“[The uninsured are] going into the [health care] market without the ability to pay for what [they] get, getting the health care service anyway as a result of the social norms…to which we’ve obligated ourselves so that people get health care,” explained Solicitor General Donald Verrilli.
“Well, don’t obligate yourself to that,” Scalia countered. “Why — you know?”
“Well, I can’t imagine…that the Commerce Clause would forbid Congress from taking into account this deeply embedded social norm,” Verrilli responded.
“You could do it,” Scalia retorted.
More from Dalia Lithwick:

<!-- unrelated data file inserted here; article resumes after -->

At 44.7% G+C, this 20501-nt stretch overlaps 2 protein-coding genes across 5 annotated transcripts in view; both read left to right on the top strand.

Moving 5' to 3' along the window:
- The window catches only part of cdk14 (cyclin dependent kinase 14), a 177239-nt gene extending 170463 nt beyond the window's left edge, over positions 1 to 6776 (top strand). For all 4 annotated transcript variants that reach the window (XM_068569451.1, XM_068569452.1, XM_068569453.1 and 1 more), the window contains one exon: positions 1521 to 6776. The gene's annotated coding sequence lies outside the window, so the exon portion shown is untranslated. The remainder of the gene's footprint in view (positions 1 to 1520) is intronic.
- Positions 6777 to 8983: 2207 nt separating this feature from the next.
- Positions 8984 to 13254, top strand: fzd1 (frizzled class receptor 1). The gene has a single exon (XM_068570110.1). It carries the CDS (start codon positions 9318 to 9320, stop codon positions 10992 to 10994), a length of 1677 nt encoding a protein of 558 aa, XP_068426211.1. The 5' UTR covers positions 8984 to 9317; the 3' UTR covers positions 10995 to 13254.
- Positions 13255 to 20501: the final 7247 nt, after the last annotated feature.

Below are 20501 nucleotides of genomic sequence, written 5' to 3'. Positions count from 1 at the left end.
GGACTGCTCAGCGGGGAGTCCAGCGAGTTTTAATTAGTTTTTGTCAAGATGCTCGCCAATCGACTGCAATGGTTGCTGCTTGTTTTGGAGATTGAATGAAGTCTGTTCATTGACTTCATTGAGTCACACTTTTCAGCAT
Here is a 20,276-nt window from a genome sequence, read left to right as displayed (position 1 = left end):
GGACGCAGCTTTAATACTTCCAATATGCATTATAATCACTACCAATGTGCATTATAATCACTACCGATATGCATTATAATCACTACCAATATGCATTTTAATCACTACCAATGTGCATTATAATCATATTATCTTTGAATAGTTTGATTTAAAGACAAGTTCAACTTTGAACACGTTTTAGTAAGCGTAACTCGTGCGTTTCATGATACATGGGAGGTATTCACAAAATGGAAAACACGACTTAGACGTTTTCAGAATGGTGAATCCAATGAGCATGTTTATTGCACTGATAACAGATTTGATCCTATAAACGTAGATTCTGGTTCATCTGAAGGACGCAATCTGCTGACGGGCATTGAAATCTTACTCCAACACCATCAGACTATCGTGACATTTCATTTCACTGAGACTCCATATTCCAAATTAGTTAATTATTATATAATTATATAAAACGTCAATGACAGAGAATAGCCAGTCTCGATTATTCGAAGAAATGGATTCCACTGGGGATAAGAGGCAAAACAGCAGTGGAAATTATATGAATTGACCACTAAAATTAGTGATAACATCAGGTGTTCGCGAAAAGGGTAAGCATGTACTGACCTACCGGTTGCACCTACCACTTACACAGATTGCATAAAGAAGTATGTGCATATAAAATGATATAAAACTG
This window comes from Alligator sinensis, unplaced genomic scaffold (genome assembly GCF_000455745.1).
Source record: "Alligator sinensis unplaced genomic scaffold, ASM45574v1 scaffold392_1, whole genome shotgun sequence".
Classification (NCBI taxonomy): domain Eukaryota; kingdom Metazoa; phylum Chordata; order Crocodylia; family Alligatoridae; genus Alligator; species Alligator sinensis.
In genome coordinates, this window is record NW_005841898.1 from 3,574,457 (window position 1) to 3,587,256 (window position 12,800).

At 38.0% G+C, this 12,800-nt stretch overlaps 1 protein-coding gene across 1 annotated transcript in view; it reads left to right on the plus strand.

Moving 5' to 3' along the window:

This morning in America’s highest court, freedom seems to be less about the absence of constraint than about the absence of shared responsibility, community, or real concern for those who don’t want anything so much as healthy children, or to be cared for when they are old. Until today, I couldn’t really understand why this case was framed as a discussion of “liberty.” This case isn’t so much about freedom from government-mandated broccoli or gyms. It’s about freedom from our obligations to one another, freedom from the modern world in which we live. It’s about the freedom to ignore the injured, walk away from those in peril...And now we know the court is worried about freedom: the freedom to live like it’s 1804.